Bhubaneswar, May 21 (LocalWire): A fortnight after Cyclone Fani lashed the coast, affected people continue to struggle as the ‘no ration card, no relief’ continues and they are forced to repay a loan from the relief money handed over to them.
The Civil Society Responds to Fani, a group of civil society organisations and concerned citizens, who have come together to accelerate relief and rehabilitation efforts and have been closely observing the situation and assessment process in almost all the affected villages, held a press meet today.
Even as both the government and the civil society organisations are on their toes to accelerate the relief and rehabilitation process, there are a number of lacunae which need to be addressed, said Manas Ranjan Mishra, a member of the CSRF, told reporters.
Pointing out the lacunae in the relief distribution, Mishra, also the executive director of Vasundhara, a Bhubaneswar-based organisation that works for tribal rights and environment, said the affected people who do not possess ration cards have not received any support yet despite the government’s announcement that all affected families will be given Rs 2000 and 50 kg rice irrespective of their possession of ration cards.
It is also unfortunate that many agents of banks and microfinance companies have been attempting to collect their EMIs from cyclone affected people, Mishra said.
‘In Brahmania village of Brahamgiri, people have been forced to repay up to Rs 1700 and even more from the 2000 rupees that they had received as relief from the government’, he said.
Reserve Bank of India should quickly announce a moratorium on loan repayments by affected households and the state government must take a clear stand on this immediately, said NGO activists, while narrating their experiences.
While the government claims it has ordered that MGNREGA should start for restoration work and clear debris, there is no work order in the affected areas.
In the most affected blocks of Krushnaprasad, Brahmagiri, Puri Sadar, Satyabadi, Delang and Pipili, there has been zero days of employment in the month of May.
Mishra further maintained that the government so far has failed to procure paddy and other Rabi crops from the affected areas and distress sale has already begun. Farmers have already sold six truck-loads of paddy in a village in Puri district at a distress rate of about Rs 1355/- per quintal against the minimum support price of Rs 1750/- per quintal.
The NGOs said compensation is inadequate. For instance, a damaged coconut tree is compensated at Rs 102 per tree whereas the Central government guideline is Rs 500 per tree.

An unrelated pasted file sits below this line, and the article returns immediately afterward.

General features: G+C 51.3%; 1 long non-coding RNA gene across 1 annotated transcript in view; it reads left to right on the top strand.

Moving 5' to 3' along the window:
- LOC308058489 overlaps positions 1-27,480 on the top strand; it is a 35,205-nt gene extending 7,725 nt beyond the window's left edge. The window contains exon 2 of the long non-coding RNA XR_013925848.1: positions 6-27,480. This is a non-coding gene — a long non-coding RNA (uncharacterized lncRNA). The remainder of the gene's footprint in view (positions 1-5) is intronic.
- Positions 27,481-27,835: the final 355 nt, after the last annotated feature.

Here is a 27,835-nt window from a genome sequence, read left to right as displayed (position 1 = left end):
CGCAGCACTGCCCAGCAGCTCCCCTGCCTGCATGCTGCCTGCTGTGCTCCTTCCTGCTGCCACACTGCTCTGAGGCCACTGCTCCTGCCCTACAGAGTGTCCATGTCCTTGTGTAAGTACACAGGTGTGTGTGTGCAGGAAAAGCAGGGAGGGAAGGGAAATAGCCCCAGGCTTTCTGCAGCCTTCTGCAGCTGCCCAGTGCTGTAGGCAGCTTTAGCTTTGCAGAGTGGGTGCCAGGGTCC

Besides, the limit of 25 trees must be increased to at least 100 trees. The compensation for the death of poultry birds continues to be as low as Rs 50 per bird for 100 birds.
They claimed the subsidy for boats should also be increased. The new inclusion of betel vines and mushroom cultivation is a welcome measure as is the Rs 10,000 compensation for street and small vendors, they said.
Mishra lamented that there has been no proper awareness drive informing affected people about their entitlements for relief and compensation.
‘Government officials seem to be misleading people about compensation norms,’ said Sneha Mishra, secretary, Aaina.
She said as all public places with proper roofs (such as community halls, mandaps, temples etc.) are occupied by men, women have to spend the daytime under the scorching sun or under makeshift shelters in several villages of Brahmagiri block.
Cooked food supply is insufficient and women have been deprived of community lunch/dinner. Besides, there are apprehensions of increased child trafficking and trafficking of young girls.
The government’s initiative of distribution of sanitary napkins in affected areas is a welcome move, but it hasn’t reached all areas and especially to Dalit habitations, Sneha added.
She further said Dalit and lower caste members are facing discrimination in cyclone shelters, relief, water sources and cooked food in several areas. She said disabled people and uncared-for-elderly have been failing to access relief.
Co-founder of CYSD, Jagadananda, underlined the need to reopen schools on time in all the affected areas. Even if the school buildings are not repaired, the teaching-learning process should continue in cyclone shelters or any other buildings.
Rajesh Mohapatra, former Editor at Large, Hindustan Times, shed light on the responsibility of media in disseminating information regarding relief norms and compensation packages of the government to the affected people and bringing up issues from grassroot people before the government.
Madhusudan Das, state coordinator of National Youth Project, shared his experience of speeding up the relief and rehabilitation process by mobilizing volunteerism in the affected areas.